In another embodiment, a method of imaging a patient is provided. The method includes coupling at least one detector to a detector transport member, the at least one detector configured to move with the detector transport member, the detector transport member spanning an arc of less than about one hundred eighty degrees about an examination axis, supporting the detector transport member with a base having a support assembly that includes rolling elements wherein the support assembly is configured to engage the detector transport member, and rotating the detector transport member on the rolling elements through a predetermined path about the examination axis to a plurality of imaging positions.
BRIEF DESCRIPTION OF THE DRAWINGS
In yet another embodiment, a method for medical imaging is provided. The method includes coupling at least one nuclear medicine detector to a detector transport member, supporting the detector transport member with an arcuate base having an arcuate support assembly configured to receive the detector transport member, the base remaining stationary with respect to an examination axis, and translating the detector transport member along an arcuate path about the examination axis.
FIG. 1 is a side elevation view of an imaging system in accordance with an exemplary embodiment of the present invention in a first imaging position;
FIG. 2 is a side elevation view of the imaging system shown in FIG. 1 in an exemplary second imaging position; and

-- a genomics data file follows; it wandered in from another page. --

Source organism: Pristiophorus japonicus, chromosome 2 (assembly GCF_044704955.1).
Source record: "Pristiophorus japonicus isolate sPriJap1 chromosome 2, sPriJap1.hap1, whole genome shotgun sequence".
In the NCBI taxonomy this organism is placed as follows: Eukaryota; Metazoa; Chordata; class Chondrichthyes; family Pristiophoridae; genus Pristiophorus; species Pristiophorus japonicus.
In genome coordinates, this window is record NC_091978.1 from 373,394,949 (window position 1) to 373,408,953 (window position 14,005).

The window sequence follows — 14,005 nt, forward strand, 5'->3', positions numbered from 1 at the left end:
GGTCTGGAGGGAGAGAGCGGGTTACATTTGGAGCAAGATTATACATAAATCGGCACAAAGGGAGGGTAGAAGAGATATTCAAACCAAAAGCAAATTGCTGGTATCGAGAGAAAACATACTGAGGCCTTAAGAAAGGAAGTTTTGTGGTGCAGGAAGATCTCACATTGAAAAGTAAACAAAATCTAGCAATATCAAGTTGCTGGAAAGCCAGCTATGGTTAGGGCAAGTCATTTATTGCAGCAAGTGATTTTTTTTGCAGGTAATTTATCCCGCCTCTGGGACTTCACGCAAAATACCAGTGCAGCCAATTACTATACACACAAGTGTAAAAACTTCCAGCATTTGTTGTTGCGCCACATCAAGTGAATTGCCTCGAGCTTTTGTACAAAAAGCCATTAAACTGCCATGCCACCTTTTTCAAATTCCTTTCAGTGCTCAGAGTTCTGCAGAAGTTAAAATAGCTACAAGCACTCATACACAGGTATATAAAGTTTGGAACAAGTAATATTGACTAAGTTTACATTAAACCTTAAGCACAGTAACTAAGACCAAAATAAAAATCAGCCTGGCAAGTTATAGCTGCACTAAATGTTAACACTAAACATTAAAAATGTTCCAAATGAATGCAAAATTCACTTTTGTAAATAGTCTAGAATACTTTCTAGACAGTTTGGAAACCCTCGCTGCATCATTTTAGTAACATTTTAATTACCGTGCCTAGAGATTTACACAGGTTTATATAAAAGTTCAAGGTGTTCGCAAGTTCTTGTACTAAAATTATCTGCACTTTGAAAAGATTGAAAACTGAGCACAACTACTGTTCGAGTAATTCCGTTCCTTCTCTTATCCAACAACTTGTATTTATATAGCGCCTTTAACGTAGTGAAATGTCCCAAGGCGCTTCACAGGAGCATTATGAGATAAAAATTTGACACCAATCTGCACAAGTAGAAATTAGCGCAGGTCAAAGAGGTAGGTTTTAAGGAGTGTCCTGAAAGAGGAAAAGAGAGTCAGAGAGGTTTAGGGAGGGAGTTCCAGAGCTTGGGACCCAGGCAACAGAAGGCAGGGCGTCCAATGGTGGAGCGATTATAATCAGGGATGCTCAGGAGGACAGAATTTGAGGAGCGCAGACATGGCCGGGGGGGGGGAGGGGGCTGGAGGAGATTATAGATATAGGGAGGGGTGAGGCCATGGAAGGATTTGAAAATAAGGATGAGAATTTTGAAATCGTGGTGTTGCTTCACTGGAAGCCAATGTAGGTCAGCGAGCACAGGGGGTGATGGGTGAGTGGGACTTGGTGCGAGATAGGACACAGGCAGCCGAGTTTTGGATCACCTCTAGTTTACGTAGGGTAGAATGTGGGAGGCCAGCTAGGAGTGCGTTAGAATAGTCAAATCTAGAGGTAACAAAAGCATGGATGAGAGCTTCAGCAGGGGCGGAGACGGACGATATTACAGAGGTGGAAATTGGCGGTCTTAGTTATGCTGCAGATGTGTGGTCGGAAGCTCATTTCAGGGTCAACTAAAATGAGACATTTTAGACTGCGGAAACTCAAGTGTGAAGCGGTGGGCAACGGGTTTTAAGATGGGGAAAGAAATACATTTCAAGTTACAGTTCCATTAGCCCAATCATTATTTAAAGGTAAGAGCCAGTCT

DETAILED DESCRIPTION OF THE INVENTION
FIG. 3 is a side elevation view of the imaging system shown in FIG. 1 in an exemplary third imaging position.
FIG. 1 is a side elevation view of an imaging system 100 in accordance with an exemplary embodiment of the present invention. Imaging system 100 includes a base 102 that may be configured to be fixedly coupled to, for example, a floor surface 104, a ceiling surface 106, and/or a wall surface 108 or by simply resting base 102 on floor surface 104 such that imaging system 100 is balanced and stable. Base 102 may be coupled to floor surface 104, ceiling surface 106, and/or wall surface 108 by, for example, welding, threaded fasteners, and/or clamping fasteners. Imaging system 100 may weigh several thousand pounds. In a configuration wherein imaging system 100 is coupled to ceiling surface 106, and/or wall surface 108, an additional support (not shown) may be used to further support base 102 from floor surface 104. Base 102 includes a support portion 110 and a stator portion 112. In the exemplary embodiment, stator portion 112 is substantially arcuately-shaped about an examination axis 114 of an examination area 116 that is generally circular about examination axis 114. A portion of stator portion 112 is open such that a subject may enter the examination area 116 perpendicularly to examination axis 114. A transport base structure 117 may be coupled to stator portion 112 to provide an arcuate path of motion for a detector transport member 122, in a direction 152 that partially circumscribes examination area 116. In the exemplary embodiment, transport element is defined by a plurality of rolling members, such as, radially outer leading wheels 118 and radially inner leading wheels 120 that are rotatably coupled to stator portion 112 in two substantially concentric arcs about examination axis 114.